1. Specs: 64 pages. 8½” × 10″ (22 cm × 25 cm).
  2. Printing and paper: 30 designs in the book, printed on 1 side. A little heavier paper than most.
  3. Authors and designers —Jenn Ski (for this book pictured) and various (other books).
  4. Mediums I prefer: Colored Pencil, crayon, most watercolor mediums with very light use of water, test which one works best for you.

Just Add Color – Very interesting designs in these books! Lots of unique modern lines. I picked up the Animals but who knows, I may need more. (Botanicals, Carnival, Circus, Day of the Dead, Folk Art, Geometric Patterns, Mid-Century Modern Animals, and Modern Patterns). The art above was colored in Inktense pencils, using just a little water.

  1. Specs: 64 pages. 8½” × 10″ (22 cm × 25 cm).
  2. Printing and paper: 30 designs in the book, printed on 1 side. A little heavier paper than most.
  3. Authors and designers —Jenn Ski (for this book pictured) and various (other books).
  4. Mediums I prefer: Colored Pencil, crayon, most watercolor mediums with very light use of water, test which one works best for you.

Animal Kingdom – A wide variety of image styles. The paper is a nice bright white, so you can get intense colors. Mediums above: Prismacolor pencil moth, mandala in Clean Color pen (limited blending), Prismacolor fox, Copic butterfly floral – flat, no blending on this paper.

  • Specs: 96 pages. 9¾” × 9¾” (25 cm × 25 cm).
  • Printing and paper: 90 designs in the book, printed on 2 sides. Thin paper but bright white.
  • Authors and designers —Millie Marotta.
  • Mediums I prefer: Colored Pencil, some watercolor mediums with very light use of water.

Secret Garden – one of the most popular books! Detailed illustrations with hidden images, suggestions for drawing images to complete the picture. Above the fish are done in Copic – very light touch to try to get limited blending. Tree is done with Marvy LePlume pens. I have heard there’s a version of this book with heavier paper, but I did not have that one to test.

  1. Specs: 96 pages. 10″ x 9.9″
  2. Printing and paper: 90 designs in the book, printed on 2 sides. Thin paper, an off-white.
  3. Authors and designers —Johanna Basford
  4. Mediums I prefer: Colored Pencil, crayon, most watercolor mediums with very light use of water, test which one works best for you. Copic does very limited blending.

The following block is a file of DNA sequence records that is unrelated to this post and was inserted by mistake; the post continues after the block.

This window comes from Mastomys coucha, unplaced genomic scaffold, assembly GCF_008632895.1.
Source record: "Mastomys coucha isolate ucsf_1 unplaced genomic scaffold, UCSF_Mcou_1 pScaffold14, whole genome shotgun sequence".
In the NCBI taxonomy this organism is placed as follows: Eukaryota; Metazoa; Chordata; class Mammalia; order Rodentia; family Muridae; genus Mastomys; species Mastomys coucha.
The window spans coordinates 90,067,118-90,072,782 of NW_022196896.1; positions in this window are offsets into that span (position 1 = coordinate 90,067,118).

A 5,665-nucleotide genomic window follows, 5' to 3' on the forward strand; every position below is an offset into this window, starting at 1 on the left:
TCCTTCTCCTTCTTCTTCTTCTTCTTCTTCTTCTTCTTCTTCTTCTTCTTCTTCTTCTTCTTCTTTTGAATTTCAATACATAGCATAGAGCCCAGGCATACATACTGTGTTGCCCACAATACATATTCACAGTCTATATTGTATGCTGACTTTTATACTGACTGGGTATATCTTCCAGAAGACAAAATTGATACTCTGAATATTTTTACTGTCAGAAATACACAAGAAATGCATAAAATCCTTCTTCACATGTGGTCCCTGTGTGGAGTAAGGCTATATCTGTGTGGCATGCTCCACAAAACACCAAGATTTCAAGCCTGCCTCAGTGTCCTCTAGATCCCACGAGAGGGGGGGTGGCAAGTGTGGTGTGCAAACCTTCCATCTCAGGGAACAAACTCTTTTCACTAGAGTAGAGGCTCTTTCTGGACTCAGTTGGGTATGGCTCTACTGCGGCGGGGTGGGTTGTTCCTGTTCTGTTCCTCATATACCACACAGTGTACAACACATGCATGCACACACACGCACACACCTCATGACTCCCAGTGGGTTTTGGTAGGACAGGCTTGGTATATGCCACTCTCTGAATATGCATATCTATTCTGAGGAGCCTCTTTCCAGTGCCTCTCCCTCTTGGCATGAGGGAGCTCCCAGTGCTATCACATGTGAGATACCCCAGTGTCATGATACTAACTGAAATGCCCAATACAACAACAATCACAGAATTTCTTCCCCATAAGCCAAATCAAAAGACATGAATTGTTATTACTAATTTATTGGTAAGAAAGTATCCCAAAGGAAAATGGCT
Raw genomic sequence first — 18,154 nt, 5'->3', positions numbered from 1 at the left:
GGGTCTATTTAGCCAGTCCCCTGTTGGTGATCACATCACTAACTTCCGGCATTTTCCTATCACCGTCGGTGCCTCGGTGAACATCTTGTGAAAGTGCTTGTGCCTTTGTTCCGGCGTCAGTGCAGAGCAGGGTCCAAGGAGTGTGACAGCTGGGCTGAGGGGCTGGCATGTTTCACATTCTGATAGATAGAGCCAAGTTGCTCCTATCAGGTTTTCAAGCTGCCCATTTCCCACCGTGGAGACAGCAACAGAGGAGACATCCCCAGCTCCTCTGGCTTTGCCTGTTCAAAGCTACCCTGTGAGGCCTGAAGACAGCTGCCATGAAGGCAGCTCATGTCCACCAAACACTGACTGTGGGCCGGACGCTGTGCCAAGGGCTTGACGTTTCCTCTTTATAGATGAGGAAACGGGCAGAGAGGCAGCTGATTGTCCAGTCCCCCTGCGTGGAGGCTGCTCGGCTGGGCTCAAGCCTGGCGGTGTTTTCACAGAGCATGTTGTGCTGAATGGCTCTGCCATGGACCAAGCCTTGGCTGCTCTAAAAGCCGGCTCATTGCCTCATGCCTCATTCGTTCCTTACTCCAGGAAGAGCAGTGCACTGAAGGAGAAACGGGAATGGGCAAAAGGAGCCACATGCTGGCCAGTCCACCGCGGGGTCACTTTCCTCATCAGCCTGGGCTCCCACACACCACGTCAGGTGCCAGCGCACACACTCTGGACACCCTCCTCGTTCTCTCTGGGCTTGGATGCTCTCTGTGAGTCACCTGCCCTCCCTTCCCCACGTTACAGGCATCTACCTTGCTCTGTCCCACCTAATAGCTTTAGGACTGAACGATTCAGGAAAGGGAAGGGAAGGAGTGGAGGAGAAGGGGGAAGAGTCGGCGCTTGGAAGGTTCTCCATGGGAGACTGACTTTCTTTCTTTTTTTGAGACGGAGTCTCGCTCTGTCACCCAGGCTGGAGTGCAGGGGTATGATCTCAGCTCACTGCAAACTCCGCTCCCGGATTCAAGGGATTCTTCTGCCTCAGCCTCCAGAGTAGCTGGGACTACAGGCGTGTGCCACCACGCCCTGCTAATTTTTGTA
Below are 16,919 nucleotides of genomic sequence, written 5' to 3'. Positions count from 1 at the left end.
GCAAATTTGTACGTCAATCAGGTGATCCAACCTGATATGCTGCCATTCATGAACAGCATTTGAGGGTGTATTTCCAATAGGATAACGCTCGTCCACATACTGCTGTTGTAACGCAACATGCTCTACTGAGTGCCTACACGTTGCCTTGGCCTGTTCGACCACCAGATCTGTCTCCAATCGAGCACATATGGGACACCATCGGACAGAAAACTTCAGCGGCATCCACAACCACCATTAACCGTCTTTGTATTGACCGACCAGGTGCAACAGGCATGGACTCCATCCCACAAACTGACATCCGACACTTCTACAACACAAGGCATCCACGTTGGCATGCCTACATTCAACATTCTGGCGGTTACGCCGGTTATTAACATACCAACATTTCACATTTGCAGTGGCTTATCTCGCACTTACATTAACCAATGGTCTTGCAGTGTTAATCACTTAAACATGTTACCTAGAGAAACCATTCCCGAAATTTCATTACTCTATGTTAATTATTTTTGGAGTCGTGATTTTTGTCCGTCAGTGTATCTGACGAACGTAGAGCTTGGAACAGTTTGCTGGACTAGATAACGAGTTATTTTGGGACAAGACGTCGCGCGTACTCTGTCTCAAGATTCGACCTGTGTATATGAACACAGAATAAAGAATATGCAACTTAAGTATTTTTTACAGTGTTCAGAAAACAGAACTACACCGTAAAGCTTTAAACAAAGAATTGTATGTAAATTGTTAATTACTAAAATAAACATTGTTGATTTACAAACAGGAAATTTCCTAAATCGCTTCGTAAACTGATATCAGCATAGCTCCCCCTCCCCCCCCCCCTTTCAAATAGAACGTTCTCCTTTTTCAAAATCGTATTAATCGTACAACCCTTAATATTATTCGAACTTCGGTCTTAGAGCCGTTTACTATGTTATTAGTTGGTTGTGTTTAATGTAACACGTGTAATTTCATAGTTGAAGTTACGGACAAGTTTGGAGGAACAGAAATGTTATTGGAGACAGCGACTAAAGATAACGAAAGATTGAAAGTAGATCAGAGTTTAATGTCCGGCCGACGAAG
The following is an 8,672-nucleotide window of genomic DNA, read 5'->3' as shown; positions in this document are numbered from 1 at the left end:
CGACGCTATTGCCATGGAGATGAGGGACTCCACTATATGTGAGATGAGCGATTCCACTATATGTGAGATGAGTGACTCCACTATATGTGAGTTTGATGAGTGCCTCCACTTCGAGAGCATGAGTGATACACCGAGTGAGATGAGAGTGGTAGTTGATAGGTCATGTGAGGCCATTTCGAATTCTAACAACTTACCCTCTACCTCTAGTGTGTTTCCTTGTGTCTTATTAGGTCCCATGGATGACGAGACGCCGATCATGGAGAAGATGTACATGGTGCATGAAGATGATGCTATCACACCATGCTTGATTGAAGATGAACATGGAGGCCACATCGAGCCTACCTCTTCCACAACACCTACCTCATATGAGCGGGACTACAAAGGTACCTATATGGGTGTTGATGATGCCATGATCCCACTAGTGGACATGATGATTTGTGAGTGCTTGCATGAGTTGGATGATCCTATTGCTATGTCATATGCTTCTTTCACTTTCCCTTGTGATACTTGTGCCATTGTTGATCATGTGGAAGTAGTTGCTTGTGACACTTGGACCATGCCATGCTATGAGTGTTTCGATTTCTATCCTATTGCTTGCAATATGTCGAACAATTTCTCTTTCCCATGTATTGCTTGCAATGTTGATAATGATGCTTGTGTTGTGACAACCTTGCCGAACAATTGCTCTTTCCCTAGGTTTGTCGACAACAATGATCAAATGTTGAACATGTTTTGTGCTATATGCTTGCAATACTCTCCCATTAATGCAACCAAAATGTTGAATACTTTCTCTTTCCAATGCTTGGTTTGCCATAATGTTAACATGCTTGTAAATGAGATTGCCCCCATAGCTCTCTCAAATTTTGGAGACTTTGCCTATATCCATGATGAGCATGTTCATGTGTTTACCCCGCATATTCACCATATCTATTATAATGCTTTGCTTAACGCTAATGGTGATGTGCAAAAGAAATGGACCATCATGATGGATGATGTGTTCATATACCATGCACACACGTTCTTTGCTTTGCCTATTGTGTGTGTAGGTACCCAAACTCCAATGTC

Art Therapy – The only books with hard covers. Imagery in the one I have varies widely, taken from stained glass art. Some drawn well, others not so much.

  1. Specs: 128 pages. 8¼” × 11¾” (21 cm × 30 cm).
  2. Printing and paper: 124 designs in the book, printed on 2 sides. Slightly heavier than some papers.
  3. Authors and designers —unknown
  4. Mediums I prefer: Colored Pencil, crayon, most watercolor mediums with very light use of water, test which one works best for you.

Pepin Artist Coloring Books

These are an exception to the rest of the books; I’ve shared about these books before, and I have more information and samples for you now. (See that earlier post HERE – video included).

What makes them different: The paper. It’s lightweight drawing paper. That means it’ll accept mediums in a very different way than the other books listed so far. The illustrations are made with very thin lines and they’re halftone – meaning they’re lighter than black. So your finished piece can look like a no-line painting!

Note that they also have fewer pages, and are the most expensive of the ones included in this review – though spending less than $20 for this much fun is really a deal anyway. (Think about it – if you bought a pad of drawing paper – add on beautiful illustrations – and the cost doesn’t seem nearly so bad, right?) Specs for all these:

  1. Specs: 16 pages. 10″ x 13.5″. (25 x 34.5 cm)
  2. Printing and paper: 16 designs in the book, printed on 1 side. Off white lightweight drawing paper
  3. Authors and designers —Pepin van Roojen
  4. Mediums I prefer: Light watercolor using some kind of water-based markers is my favorite for these books.  They’re large format which makes pencil take a long time, but it’s also gorgeous. Copic doesn’t blend at all, really. But take the bullet/writing nib of a water-based marker, draw along the thin lines of the drawing, then take a just-damp brush and color inside the shape. The color should move with most water-based pens.

Interested in learning more?

Students highly recommend the Colored Pencil Jumpstart class to learn how to select colors, apply them, do some shading and blending, and grasp new techniques! You can use your coloring books for homework rather than buying the stamps, too. Enjoy 10% off with coupon code START!